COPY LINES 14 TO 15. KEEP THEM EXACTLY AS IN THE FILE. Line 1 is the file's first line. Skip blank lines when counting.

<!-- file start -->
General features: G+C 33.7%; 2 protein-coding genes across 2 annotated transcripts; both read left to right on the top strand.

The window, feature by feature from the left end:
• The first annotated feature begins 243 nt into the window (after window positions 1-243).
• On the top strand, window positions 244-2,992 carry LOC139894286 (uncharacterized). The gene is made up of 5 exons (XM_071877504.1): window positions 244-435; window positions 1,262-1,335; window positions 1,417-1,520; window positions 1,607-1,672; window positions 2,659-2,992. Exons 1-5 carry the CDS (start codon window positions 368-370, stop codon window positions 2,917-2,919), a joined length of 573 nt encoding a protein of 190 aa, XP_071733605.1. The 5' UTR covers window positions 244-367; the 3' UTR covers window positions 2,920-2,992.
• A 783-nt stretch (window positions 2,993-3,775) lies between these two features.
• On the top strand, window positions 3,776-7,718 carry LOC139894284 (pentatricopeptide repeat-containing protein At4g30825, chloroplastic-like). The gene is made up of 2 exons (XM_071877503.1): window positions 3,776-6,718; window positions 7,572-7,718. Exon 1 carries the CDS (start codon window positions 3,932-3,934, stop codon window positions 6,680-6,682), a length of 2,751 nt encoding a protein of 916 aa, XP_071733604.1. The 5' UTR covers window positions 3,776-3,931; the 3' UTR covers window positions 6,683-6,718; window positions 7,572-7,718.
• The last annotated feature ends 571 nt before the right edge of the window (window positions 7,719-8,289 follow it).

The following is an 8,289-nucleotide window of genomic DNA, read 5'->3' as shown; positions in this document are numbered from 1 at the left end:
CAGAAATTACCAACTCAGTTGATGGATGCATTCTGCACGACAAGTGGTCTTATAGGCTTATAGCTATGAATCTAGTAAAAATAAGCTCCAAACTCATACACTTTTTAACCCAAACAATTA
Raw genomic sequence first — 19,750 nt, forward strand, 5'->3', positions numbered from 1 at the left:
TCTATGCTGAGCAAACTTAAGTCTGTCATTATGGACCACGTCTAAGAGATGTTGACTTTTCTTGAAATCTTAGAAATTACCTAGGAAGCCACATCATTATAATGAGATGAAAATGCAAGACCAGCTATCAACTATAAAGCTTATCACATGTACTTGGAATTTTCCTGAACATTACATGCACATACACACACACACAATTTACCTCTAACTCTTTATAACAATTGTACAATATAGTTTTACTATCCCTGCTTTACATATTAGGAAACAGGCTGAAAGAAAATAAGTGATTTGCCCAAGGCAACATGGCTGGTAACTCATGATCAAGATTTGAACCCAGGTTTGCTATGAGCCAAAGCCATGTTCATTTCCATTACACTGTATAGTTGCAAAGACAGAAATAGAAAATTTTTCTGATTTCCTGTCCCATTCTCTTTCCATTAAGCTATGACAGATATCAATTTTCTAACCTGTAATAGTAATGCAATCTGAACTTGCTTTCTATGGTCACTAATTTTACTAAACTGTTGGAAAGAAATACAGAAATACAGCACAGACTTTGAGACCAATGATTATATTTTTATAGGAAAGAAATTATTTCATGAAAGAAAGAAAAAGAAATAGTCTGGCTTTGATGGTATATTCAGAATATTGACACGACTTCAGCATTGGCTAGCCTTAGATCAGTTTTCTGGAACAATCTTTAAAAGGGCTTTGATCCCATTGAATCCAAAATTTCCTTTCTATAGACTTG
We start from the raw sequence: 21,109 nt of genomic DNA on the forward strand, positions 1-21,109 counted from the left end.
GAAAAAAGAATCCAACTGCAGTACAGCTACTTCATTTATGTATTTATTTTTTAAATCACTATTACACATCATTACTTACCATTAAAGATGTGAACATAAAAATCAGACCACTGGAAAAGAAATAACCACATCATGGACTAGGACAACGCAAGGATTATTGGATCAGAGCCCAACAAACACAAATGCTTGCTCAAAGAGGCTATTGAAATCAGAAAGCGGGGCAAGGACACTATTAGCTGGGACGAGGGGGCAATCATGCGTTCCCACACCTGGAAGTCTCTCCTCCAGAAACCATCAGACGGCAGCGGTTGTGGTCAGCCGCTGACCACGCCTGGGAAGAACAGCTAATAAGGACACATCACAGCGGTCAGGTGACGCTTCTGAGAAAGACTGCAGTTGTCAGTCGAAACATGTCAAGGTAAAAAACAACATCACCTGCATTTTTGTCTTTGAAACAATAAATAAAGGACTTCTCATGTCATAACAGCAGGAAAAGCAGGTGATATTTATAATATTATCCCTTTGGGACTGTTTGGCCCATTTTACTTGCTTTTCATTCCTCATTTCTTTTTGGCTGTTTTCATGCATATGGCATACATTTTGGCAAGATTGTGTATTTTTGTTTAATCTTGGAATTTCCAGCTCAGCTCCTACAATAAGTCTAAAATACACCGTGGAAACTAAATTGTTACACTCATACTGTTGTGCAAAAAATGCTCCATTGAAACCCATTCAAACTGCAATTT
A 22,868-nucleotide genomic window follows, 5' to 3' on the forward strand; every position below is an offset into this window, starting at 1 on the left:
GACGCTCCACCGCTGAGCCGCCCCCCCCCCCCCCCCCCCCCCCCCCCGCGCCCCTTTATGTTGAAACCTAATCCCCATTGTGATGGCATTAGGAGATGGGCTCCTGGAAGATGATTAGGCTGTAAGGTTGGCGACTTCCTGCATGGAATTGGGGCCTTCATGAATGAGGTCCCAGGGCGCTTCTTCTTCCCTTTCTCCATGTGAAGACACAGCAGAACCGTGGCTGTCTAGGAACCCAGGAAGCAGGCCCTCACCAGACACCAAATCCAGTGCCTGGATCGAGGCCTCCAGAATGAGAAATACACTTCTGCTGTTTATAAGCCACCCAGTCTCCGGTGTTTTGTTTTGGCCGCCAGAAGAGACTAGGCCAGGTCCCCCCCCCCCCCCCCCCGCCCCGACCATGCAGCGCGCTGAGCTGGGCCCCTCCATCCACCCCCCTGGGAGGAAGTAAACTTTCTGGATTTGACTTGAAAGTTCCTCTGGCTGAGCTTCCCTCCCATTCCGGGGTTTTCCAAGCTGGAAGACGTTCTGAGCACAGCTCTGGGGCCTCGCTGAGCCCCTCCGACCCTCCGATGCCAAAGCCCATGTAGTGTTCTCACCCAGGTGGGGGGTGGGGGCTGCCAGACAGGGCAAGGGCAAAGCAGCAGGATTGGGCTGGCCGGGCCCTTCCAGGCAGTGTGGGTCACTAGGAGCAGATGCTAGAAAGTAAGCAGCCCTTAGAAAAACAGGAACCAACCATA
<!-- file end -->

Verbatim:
A 22,868-nucleotide genomic window follows, 5' to 3' on the forward strand; every position below is an offset into this window, starting at 1 on the left:
GACGCTCCACCGCTGAGCCGCCCCCCCCCCCCCCCCCCCCCCCCCCCGCGCCCCTTTATGTTGAAACCTAATCCCCATTGTGATGGCATTAGGAGATGGGCTCCTGGAAGATGATTAGGCTGTAAGGTTGGCGACTTCCTGCATGGAATTGGGGCCTTCATGAATGAGGTCCCAGGGCGCTTCTTCTTCCCTTTCTCCATGTGAAGACACAGCAGAACCGTGGCTGTCTAGGAACCCAGGAAGCAGGCCCTCACCAGACACCAAATCCAGTGCCTGGATCGAGGCCTCCAGAATGAGAAATACACTTCTGCTGTTTATAAGCCACCCAGTCTCCGGTGTTTTGTTTTGGCCGCCAGAAGAGACTAGGCCAGGTCCCCCCCCCCCCCCCCCCGCCCCGACCATGCAGCGCGCTGAGCTGGGCCCCTCCATCCACCCCCCTGGGAGGAAGTAAACTTTCTGGATTTGACTTGAAAGTTCCTCTGGCTGAGCTTCCCTCCCATTCCGGGGTTTTCCAAGCTGGAAGACGTTCTGAGCACAGCTCTGGGGCCTCGCTGAGCCCCTCCGACCCTCCGATGCCAAAGCCCATGTAGTGTTCTCACCCAGGTGGGGGGTGGGGGCTGCCAGACAGGGCAAGGGCAAAGCAGCAGGATTGGGCTGGCCGGGCCCTTCCAGGCAGTGTGGGTCACTAGGAGCAGATGCTAGAAAGTAAGCAGCCCTTAGAAAAACAGGAACCAACCATA